Easatoe Falls (private property)
people kept getting lost looking for the waterfall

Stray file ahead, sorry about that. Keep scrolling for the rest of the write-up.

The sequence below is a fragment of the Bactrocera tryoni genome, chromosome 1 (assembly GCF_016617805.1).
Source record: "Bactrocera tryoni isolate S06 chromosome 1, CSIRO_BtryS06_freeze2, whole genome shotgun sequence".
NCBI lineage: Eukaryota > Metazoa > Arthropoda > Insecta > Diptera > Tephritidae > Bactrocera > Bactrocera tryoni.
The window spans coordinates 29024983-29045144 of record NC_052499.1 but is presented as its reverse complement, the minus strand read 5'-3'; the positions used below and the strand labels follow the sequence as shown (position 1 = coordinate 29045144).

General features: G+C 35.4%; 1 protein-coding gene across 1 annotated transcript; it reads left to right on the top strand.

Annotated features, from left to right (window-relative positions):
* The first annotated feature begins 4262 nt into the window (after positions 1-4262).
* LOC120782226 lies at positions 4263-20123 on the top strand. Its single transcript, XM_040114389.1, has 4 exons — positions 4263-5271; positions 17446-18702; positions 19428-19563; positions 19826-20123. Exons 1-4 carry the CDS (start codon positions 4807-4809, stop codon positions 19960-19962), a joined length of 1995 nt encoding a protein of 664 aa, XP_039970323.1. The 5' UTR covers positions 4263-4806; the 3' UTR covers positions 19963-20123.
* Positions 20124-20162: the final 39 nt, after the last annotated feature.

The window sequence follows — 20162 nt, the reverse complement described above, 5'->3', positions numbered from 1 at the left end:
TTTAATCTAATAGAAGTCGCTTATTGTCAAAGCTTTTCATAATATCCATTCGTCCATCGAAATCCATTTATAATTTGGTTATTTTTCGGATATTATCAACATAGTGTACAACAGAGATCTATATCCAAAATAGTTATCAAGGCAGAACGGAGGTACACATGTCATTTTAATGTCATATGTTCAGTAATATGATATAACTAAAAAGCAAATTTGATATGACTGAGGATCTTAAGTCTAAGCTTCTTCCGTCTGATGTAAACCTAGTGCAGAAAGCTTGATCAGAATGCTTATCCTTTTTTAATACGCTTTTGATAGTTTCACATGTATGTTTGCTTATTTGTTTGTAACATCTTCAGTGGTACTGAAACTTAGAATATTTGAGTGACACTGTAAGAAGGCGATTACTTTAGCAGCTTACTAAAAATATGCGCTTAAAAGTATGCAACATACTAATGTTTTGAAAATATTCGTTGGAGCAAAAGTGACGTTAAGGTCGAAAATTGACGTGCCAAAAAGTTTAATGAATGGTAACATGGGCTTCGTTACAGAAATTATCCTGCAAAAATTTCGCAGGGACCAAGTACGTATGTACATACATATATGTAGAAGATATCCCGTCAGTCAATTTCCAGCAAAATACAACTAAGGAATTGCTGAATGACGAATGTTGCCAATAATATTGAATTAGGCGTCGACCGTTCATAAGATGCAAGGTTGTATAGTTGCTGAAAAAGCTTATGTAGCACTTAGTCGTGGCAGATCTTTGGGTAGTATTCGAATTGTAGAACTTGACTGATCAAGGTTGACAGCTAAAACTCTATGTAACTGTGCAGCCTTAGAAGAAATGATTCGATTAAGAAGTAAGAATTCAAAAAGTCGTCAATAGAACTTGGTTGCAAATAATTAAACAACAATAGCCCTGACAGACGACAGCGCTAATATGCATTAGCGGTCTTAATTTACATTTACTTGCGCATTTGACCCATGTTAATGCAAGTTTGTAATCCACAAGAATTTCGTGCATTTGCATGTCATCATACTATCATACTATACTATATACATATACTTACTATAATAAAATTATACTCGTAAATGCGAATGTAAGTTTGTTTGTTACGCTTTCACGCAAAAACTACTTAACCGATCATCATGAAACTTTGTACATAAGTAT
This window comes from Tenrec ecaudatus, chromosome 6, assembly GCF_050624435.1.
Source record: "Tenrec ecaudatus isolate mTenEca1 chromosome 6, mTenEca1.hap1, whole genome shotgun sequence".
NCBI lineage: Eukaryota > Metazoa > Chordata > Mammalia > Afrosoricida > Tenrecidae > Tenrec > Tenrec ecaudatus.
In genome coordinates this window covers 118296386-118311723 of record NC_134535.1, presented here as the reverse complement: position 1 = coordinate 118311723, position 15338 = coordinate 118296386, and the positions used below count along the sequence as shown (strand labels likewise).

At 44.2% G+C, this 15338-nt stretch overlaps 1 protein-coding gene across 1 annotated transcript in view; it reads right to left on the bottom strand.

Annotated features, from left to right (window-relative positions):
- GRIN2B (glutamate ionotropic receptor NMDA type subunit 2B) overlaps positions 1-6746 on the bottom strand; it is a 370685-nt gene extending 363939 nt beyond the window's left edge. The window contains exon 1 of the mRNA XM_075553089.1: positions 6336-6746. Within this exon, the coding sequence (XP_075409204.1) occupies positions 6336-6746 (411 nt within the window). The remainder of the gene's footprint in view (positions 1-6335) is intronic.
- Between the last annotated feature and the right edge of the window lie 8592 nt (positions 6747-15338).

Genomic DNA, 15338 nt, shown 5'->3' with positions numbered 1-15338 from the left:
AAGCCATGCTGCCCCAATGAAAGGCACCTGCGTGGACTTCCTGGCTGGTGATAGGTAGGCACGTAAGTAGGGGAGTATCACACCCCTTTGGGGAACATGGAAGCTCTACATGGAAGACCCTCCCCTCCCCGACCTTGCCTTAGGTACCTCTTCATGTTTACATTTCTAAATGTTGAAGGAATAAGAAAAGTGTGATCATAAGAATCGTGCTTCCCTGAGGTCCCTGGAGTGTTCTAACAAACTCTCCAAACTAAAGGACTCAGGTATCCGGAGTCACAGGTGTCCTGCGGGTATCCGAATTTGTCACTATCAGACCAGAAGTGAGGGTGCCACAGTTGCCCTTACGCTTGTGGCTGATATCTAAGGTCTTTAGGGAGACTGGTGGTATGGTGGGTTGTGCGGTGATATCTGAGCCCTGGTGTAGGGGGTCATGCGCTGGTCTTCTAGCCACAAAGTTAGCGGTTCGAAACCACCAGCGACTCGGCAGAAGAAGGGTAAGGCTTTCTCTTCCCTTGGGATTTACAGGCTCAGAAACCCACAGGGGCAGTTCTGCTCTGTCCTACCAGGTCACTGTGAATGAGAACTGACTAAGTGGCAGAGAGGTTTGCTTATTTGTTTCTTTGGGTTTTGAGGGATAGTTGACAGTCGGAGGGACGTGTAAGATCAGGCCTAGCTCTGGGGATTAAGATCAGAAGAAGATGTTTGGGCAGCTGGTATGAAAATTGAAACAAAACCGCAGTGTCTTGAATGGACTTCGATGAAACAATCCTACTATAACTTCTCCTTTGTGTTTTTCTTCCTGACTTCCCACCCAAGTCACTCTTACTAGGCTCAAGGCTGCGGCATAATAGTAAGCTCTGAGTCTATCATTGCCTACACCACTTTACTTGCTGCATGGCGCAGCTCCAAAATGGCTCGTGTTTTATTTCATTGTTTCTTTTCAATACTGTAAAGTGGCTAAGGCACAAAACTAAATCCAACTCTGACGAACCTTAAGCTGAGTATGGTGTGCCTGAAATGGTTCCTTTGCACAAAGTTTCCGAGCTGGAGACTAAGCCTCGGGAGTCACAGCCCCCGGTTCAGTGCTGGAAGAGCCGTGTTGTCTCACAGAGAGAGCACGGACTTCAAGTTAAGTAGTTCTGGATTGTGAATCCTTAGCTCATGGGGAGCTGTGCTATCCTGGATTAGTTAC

From Cathey's Creek I headed west on 64 and eventually turned on 178 near Rosman and followed 178 toward the South Carolina border. Easatoe Falls is just off of 178 on the North Carolina side, unfortunately it is on private property behind the owners house! I had read countless blog entries looking to see if access was still allowed from the owner but found nothing. I decided to stop since all he could do was ask me to leave. As I pulled up to the house I could see the falls behind it and my nervousness faded. After I got out of my truck I could hear a chainsaw running and found an older gentleman cutting a fallen tree near the falls. I introduced myself and asked if he minded for me to take some photos. He was really nice, and I thanked him for his generosity allowing people to still visit such a wonderful waterfall. He told me that they enjoy the visitors and everyone had been respectful, and I tell you now, there is no finer waterfall in North Carolina. I loved it, I have to say it's my favorite (subject to change) and it's beauty translates well onto film too. The falls is at least 85 feet high and free falls and cascades in a unique setting. Although it's directly behind someones house, the area around the falls is relatively undisturbed giving you the feeling of being on a remote hike deep in the mountains. I spent over thirty minutes climbing around soaking this beauty in.